Understanding the euthanasia process
For most Americans, pets are an integral part of the family. The idea of seeing them pass away is very painful and the moments spent discussing the subject and options appear through a blur of tears. Discussing the different options with a veterinarian is important so that you and your family can make your decision in your own time, at your own pace. Deciding whether or not to euthanize your beloved pet is a difficult decision based on your pet’s personality, your personal beliefs and your pet’s condition and level of pain. Our trained medical staff is here to help guide you and your family to make these decisions based on the quality-of-life of your pet.
YOUR friend CAN NEVER BE REPLACED, BUT
WILL always BE REMEMBERED
The In-Hospital Euthanasia
If you choose the path of taking your pet to our clinic for euthanasia, we are trained to make the experience as comfortable as possible. First, we try to schedule an appointment time when it is likely to be more quiet, perhaps at the beginning or at the end of the day. If not already completed, we will require an examination to determine your pet is a candidate for euthanasia. After the consultation, you will be asked whether or not you want to stay with your pet for the euthanasia. This is an important point to consider based on your emotional needs.
The next steps are to ensure the comfort of your pet during the process. The medical staff will give your pet a sedative so they are comfortably resting or sleeping. This may take as little as a few minutes or up to 20 minutes depending on the drug used and the condition of your pet’s internal organs. We will then insert an IV catheter into your pet’s leg to provide secure access to the vein. It is only as painful as the prick of a needle can be. In circumstance an IV catheter cannot be placed, we may use a direct needle for the injection of the euthanasia solution. You will be given as much time as you wish prior to the final injection. Once you are ready, the doctor will administer the euthanasia solution into the IV catheter. It takes only a brief period for the euthanasia solution to take effect. This solution is basically an overdose of anesthesia and causes first complete unconsciousness and then the breathing and heart to stop. The euthanasia solution ensures a quick and painless passing for your beloved pet.
The doctor will listen carefully to your pet’s heart to ensure it has stopped before pronouncing him or her passed. After that, there is no danger of your pet waking up. This is a very common fear for pet owners. Have no worries, with the current products used today and the careful auscultation by the veterinarian after the injection, this cannot happen. Occasionally, some muscle twitches, a deep breath or passing of urine or feces might occur during or after euthanasia. This is energy leaving the body and should not be taken as a sign of pain or continued life. Another physical aspect to be aware of is that your pet’s eyes will likely not close after he or she has passed away.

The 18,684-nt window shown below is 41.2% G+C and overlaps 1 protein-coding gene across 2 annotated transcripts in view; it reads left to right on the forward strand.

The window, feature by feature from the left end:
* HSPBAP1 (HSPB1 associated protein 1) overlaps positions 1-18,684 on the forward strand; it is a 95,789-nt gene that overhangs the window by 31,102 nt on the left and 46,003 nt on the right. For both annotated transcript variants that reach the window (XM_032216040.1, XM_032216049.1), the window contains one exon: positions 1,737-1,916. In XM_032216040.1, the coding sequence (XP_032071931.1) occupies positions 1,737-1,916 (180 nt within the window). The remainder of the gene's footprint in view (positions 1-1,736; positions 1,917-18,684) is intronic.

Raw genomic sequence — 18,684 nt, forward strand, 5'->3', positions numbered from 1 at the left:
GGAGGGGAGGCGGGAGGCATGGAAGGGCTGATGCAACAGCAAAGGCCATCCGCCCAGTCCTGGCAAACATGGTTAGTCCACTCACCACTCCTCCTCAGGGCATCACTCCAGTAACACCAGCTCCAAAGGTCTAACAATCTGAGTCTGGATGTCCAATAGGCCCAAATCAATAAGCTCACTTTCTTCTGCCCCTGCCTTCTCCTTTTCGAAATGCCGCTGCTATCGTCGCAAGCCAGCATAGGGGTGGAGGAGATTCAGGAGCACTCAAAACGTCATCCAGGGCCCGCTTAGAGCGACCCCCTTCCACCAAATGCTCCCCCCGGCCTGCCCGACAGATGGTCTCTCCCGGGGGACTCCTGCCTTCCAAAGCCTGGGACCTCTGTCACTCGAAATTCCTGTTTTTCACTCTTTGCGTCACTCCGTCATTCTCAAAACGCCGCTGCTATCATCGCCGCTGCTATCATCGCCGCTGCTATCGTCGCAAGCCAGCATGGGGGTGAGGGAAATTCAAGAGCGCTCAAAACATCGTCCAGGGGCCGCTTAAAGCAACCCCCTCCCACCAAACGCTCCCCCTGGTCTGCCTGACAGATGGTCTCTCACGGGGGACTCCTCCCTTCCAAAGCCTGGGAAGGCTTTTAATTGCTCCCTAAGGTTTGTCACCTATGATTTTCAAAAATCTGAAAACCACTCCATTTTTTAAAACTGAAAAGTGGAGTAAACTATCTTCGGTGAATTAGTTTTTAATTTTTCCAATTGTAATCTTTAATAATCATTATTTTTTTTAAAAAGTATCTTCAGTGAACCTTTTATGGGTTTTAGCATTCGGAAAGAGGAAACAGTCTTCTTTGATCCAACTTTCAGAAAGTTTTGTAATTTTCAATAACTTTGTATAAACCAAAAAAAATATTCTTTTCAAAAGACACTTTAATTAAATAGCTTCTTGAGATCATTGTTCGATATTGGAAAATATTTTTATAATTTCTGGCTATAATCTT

The In-Home Euthanasia
Some people find this difficult and emotionally painful moment more comfortable when performed at their own home. Many clients have found it can be made a more comfortable and peaceful experience for your pet, you and your family. You and your family will also be able to grieve in the privacy of your own home.
The procedure for euthanasia is similar to what is described above in the section for in-hospital procedure. Opting for an in-home euthanasia does not mean that you are obligated to witness the entire procedure or any of it. You and your family may be present for all of the procedure, part of it or none. It is your choice. Regardless of whether or not you decide to be present is to know that your pet will be comfortable and happy.
Aftercare and Cremation
After you have had as much time as you need to say your goodbyes after the euthanasia, you will be asked what you will want to do with your beloved pet’s body. Options include communal cremation, private cremation, and burial. In communal cremation, your pet’s body is cremated together with other pets and the ashes are returned back into the earth. In private cremation, your pet is cremated individually, and the ashes will be returned to you in the urn of your choice. For burial, your pet’s body will be returned to you if you wish to bury in your yard (check your local ordinances for specific regulations). For burial, your pet's body may also be placed at a pet cemetery.